You want to be a novelist. Is there any benefit to writing short fiction? The answer is yes, but it’s not because short stories are easier to write, nor will they make you more money. It’s because all of the skills you need to master as a novelist: emotion, character development, plot, pacing, etc, must occur in short stories. The difference is that your own shortcomings will be easier to identify in 1,000-3,000 words as opposed to 100,000 words. Short story writing is not the same challenge as writing a book—you’ll have to be very economical, but it can hone skills you need to be a successful novelist.
Learn Through Osmosis
Writing advice almost always starts with the following: read more. The more novels you read, the better you’ll understand what you like and dislike about a book. You’ll see how the masters do it, and you’ll find a style to emulate (not copy). The same goes for short stories. It will be mighty difficult to do a good job telling a short story if you don’t read them. Once you’ve absorbed dozens (or hundreds), patterns will emerge, and you’ll be able to identify the techniques authors use to tell compelling stories.
Obviously you’ll want to look to the classics, but there are plenty of modern-day short story collections that you might want to check out. The New Yorker and Harper’s publish short stories, and there are many anthologies. Short stories aren’t the staid English textbook pieces from the past. They can even go viral. Kristen Roupenian’s Cat Person certainly captured the zeitgeist.
Bring Emotional Resonance
Short stories are most resonant when they capture the heart. Authors who make their readers feel will be successful. Remember, a short story contains less than 5% of the words in a novel. Yet, they need a beginning, middle, and end—and a theme. It’s a tall order, but it’s a useful way to dial in character, emotion, and the Bigger Question.
What are you trying to say about love, marriage, life, death, technology, etc? Novels also cover these topics but with a short story, you can’t hide behind a twisty plot. You’re forced to be precise about the emotional place of your protagonist. You can only show a small slice of their life, so it must be an important one.
Another common bit of writing advice is to start in the middle of the action, but never is that truer than when you only have 5,000 words to tell an entire tale. You don’t have time to waste on backstory or information that’s not pertinent to the moment in time you’re highlighting. The reader cares about what’s happening right now. When you write a short story, you’re forced to be aware of your protagonist’s history, but you don’t have room to let too much of it hit the page.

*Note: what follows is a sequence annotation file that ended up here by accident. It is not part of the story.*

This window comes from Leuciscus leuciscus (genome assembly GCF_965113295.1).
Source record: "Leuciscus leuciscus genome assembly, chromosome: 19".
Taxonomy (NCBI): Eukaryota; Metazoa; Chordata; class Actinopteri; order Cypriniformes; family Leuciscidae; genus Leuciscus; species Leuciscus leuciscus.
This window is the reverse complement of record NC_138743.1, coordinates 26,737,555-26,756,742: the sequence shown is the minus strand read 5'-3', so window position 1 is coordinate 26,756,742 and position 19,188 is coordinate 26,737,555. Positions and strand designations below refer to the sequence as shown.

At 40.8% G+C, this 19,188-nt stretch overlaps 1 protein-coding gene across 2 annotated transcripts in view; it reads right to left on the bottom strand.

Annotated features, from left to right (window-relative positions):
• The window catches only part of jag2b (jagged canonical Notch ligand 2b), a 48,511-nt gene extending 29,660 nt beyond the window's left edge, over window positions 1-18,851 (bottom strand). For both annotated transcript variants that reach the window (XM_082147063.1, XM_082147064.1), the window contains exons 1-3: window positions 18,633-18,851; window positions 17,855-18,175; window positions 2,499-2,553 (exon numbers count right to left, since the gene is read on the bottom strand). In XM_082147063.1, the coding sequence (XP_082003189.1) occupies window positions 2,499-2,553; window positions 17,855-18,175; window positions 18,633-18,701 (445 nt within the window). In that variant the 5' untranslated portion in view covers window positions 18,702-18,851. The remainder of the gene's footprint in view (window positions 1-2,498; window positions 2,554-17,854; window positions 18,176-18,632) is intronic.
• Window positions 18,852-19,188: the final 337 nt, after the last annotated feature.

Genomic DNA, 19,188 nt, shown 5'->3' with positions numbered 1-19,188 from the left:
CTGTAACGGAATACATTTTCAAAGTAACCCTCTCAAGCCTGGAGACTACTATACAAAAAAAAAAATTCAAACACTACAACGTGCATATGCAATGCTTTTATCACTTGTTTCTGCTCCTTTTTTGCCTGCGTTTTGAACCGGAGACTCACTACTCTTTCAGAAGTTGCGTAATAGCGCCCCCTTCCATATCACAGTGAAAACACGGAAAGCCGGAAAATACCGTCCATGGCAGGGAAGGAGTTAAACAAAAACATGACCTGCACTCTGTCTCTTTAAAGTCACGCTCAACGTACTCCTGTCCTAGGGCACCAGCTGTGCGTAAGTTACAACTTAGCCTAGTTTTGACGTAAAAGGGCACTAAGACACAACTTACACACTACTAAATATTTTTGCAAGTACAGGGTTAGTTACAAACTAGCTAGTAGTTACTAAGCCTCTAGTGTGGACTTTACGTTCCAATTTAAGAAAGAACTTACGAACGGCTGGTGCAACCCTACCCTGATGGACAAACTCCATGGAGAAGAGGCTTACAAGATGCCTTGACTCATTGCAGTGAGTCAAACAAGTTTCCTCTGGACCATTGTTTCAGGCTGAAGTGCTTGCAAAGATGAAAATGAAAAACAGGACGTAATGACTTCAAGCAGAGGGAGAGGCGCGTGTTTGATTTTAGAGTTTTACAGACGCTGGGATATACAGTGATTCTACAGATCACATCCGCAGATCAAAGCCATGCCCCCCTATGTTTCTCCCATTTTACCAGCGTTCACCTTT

Become Your Own Editor
Self-editing is a requirement. You’ve got to learn to identify the weaknesses in your writing and story telling. I realize there are limitations to this, and that’s why beta readers or actual editors exist. However, if you’re given good advice but don’t know how to implement it because you’re blind to your own flaws, you won’t improve.
The short length of stories requires brutal self-editing. There’s no time for fluff. There’s no time to build. You must be economical with word choice, plot, backstory—the whole gamut. I want to emphasize that short story writing is a different beast than novel writing, and it shouldn’t be seen as “easier” because it’s shorter. You might never master this art, but it will hone your skills.
The hard thing about self-editing a book is its size. It’s not easy to remember where you are in the story, how much you’ve given away, or what teaser plot point you’ve introduced. What happened on page ten? Who can remember that far back? A short story is a more manageable length, and that’s what makes it good practice. Forcing yourself to nail, or at least improve upon, story telling techniques in short form will carry over into novel writing.